“Defund the Police” Is Not What You Think
A few years ago, to say “Black Lives Matter” or use the hashtag was a political statement often denounced. Media outlets (including mainstream media) labeled users of the term as radical, leftist, “Antifa.” A simple matter of fact has unfortunately become a controversial political statement. Today, people scribble the phrase on posters and tag it on buildings around towns of all sizes. You will find the phrase “Black Lives Matter” painted on the street leading to the White House. In fact, the phrase has become commonplace in recent months. The masses use it to voice opposition against racial injustice in America and the many forms that it takes.
The Historical Trajectory
The phrase, as a political statement, originated from the unjust murder of Trayvon Martin. In February of 2012, neighborhood watch participant George Zimmerman murdered Martin in Sanford, Florida. A jury acquitted Zimmer in the summer of 2013. Three black organizers—Alicia Garza, Patrisse Cullors, and Opal Tometi—created the hashtag #BlackLivesMatter as a response to Zimmerman’s acquittal. The movement has since evolved. We’ve watched the movement transition into a global network of over 40 chapters that help communities organize against racial violence inflicted upon black communities.
We’ve lost many more black lives due to racist violence and police brutality. Ahmaud Arbery, Breonna Taylor, and George Floyd are fairly recent victims of racism and injustice. They are almost household names at this point. Protests erupted around the country and around the world calling for systems and governments to start putting their money where their mouths are when it comes to racial justice and get serious about protecting black lives.
“The world is waking up to social justice demands,” says San Diego bankruptcy attorney Tristan Brown. “We’re seeing the masses actually acknowledge racial disparities and injustice like never before.”
Seeking the Next Steps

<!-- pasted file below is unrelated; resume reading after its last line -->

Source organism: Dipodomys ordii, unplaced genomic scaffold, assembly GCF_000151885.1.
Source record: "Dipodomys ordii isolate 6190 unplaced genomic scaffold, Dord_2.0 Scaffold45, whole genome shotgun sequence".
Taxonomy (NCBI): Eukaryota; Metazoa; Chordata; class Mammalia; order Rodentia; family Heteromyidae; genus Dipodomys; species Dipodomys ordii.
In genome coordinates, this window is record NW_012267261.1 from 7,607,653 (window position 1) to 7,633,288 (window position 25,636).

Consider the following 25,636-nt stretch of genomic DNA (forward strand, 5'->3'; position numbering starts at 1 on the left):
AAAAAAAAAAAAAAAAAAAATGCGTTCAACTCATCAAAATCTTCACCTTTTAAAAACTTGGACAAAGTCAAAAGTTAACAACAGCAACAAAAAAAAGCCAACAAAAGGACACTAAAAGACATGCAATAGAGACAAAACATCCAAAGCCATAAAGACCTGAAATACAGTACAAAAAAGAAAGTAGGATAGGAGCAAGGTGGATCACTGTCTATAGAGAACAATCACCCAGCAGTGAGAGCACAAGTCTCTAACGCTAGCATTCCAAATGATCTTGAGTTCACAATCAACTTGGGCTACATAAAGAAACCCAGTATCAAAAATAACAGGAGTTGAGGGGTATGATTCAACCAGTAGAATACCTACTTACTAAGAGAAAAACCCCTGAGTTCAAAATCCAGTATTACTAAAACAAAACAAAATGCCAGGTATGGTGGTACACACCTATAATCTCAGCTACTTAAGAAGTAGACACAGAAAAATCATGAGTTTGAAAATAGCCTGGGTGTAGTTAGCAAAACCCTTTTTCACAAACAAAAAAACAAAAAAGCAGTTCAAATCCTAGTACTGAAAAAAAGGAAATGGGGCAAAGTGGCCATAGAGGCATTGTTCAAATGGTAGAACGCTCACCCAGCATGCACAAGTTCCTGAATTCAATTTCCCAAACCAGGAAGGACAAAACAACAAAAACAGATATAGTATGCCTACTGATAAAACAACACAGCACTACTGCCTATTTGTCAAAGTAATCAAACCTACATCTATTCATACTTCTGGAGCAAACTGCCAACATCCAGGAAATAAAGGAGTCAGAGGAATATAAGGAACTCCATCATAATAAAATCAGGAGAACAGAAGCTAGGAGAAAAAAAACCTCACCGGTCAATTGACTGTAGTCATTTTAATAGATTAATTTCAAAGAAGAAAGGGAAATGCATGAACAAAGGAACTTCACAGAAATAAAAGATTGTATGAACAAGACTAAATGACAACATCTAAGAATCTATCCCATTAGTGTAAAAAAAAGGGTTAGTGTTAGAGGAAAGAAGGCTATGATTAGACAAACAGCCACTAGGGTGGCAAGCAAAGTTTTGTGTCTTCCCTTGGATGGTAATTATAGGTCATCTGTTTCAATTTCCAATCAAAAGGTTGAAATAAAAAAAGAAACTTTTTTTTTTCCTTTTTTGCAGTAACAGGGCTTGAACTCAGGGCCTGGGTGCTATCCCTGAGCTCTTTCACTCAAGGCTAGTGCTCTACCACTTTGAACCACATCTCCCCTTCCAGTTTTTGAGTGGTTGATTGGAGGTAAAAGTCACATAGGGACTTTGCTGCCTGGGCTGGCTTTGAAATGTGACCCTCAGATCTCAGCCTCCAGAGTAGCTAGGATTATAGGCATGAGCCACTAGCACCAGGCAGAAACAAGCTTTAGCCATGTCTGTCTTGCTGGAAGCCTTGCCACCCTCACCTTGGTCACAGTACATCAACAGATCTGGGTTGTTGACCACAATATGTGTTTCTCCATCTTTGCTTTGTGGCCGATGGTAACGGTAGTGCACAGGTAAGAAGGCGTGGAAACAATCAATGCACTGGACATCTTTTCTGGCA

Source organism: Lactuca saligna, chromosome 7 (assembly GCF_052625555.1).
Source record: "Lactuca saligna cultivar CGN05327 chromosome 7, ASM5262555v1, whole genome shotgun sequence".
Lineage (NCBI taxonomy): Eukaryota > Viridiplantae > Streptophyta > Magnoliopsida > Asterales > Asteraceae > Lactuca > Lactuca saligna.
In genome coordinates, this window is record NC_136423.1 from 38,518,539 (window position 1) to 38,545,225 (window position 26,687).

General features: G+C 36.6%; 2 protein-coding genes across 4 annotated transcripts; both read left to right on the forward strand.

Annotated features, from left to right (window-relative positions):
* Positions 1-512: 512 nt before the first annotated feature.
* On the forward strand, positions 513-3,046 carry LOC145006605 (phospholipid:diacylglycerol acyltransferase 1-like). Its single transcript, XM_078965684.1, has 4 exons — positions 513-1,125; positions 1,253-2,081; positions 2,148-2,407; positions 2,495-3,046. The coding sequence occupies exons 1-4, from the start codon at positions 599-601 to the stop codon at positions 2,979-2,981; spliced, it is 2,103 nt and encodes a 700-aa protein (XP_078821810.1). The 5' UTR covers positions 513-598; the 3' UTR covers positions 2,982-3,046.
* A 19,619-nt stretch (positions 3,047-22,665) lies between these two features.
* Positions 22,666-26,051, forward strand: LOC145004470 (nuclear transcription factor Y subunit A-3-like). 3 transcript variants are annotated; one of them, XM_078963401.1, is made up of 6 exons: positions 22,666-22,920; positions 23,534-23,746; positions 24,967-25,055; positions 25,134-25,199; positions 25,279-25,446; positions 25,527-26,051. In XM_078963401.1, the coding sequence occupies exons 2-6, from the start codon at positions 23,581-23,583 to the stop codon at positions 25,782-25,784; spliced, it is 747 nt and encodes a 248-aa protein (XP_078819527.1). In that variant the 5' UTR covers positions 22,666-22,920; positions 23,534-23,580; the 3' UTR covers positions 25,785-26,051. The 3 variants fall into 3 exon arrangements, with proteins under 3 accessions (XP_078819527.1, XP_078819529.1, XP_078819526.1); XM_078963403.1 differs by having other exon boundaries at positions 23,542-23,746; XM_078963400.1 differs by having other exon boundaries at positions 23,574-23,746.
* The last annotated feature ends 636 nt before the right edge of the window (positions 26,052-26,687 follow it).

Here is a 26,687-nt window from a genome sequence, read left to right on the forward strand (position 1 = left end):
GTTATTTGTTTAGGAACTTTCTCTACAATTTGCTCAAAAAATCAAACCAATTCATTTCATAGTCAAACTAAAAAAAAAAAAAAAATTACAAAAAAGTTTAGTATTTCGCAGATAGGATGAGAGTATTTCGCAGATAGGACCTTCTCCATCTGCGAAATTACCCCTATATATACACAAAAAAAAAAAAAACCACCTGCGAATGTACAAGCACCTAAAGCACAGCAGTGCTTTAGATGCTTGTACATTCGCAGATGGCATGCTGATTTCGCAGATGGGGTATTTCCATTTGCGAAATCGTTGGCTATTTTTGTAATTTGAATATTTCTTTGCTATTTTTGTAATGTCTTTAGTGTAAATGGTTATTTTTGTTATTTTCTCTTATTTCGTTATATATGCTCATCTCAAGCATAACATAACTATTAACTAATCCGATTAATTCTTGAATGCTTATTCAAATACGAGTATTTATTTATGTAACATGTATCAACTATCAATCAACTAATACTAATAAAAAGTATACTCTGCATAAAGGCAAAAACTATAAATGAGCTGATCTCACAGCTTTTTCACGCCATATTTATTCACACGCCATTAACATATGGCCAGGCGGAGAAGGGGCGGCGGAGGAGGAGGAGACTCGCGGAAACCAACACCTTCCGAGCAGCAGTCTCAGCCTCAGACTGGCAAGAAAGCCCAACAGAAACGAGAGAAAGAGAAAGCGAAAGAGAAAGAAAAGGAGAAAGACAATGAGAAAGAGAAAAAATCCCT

Questions linger in the wake of the violence, anger, grief, and weariness. What is this going to lead us to? How do we arrive at the solutions that people seek? What changes need to be made? Who will execute those changes? What’s actually going to address the social inequalities that are in conversation and bring due justice to the massive worldwide protests?
The answers to these questions vary widely, depending upon who you ask. Some don’t see any problems and desire a restoration of law and order via heavier policing. Many push for reform in the form of additional training, regulations, and oversight committees. Others take a more abolitionist approach. They push for something that runs chills down spines: defunding, and even dismantling, the police. This article will take a deeper look into why the call for defunding the police has became more mainstream in recent weeks. We’ll look at the demands and consequences for this abolitionist push against oppressive policing in America.
A Look the Role of Police in U.S. History
One major claim for the call to defund the police in many U.S. cities is the fact that the police as we know it today have a very oppressive history in American society. It’s important to note that our current understanding of how policing works has not always been the standard. We socially constructed policing to appear a certain way. However, this form is not inherent to our human nature and it does not have to remain this way. We conform concepts such as policing to our social and political context, but people in different places and time periods have different notions that fit their society’s needs. As our values as a society change, we should ensure our systems change as well.
Policing in America has always evolved to the changing ideas of public order and has always been affected by the social and economic context of various time periods. Policing was informal and privately funded in colonial times. Volunteers performing “night watches” would look out for outlaws like prostitutes and gamblers. Society did not covet these night-watch officer positions and they carried bad reputations among civilians.